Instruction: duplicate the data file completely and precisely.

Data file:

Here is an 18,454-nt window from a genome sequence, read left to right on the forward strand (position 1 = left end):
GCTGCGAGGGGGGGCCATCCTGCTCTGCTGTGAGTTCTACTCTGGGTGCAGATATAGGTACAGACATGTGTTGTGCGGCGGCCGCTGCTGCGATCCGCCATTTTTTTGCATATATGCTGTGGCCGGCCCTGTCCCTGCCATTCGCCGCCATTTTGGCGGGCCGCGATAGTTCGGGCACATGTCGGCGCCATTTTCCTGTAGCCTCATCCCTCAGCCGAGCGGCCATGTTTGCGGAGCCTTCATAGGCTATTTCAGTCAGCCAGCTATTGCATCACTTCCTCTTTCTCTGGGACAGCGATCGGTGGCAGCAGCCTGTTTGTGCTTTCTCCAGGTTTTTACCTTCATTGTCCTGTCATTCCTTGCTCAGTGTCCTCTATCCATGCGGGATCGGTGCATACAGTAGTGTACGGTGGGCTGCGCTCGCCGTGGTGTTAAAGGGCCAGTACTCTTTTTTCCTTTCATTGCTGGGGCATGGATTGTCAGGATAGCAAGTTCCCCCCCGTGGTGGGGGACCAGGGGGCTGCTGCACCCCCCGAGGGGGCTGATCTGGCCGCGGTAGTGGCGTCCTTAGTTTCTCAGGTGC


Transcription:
Here is an 18,454-nt window from a genome sequence, read left to right on the forward strand (position 1 = left end):
GCTGCGAGGGGGGGCCATCCTGCTCTGCTGTGAGTTCTACTCTGGGTGCAGATATAGGTACAGACATGTGTTGTGCGGCGGCCGCTGCTGCGATCCGCCATTTTTTTGCATATATGCTGTGGCCGGCCCTGTCCCTGCCATTCGCCGCCATTTTGGCGGGCCGCGATAGTTCGGGCACATGTCGGCGCCATTTTCCTGTAGCCTCATCCCTCAGCCGAGCGGCCATGTTTGCGGAGCCTTCATAGGCTATTTCAGTCAGCCAGCTATTGCATCACTTCCTCTTTCTCTGGGACAGCGATCGGTGGCAGCAGCCTGTTTGTGCTTTCTCCAGGTTTTTACCTTCATTGTCCTGTCATTCCTTGCTCAGTGTCCTCTATCCATGCGGGATCGGTGCATACAGTAGTGTACGGTGGGCTGCGCTCGCCGTGGTGTTAAAGGGCCAGTACTCTTTTTTCCTTTCATTGCTGGGGCATGGATTGTCAGGATAGCAAGTTCCCCCCCGTGGTGGGGGACCAGGGGGCTGCTGCACCCCCCGAGGGGGCTGATCTGGCCGCGGTAGTGGCGTCCTTAGTTTCTCAGGTGC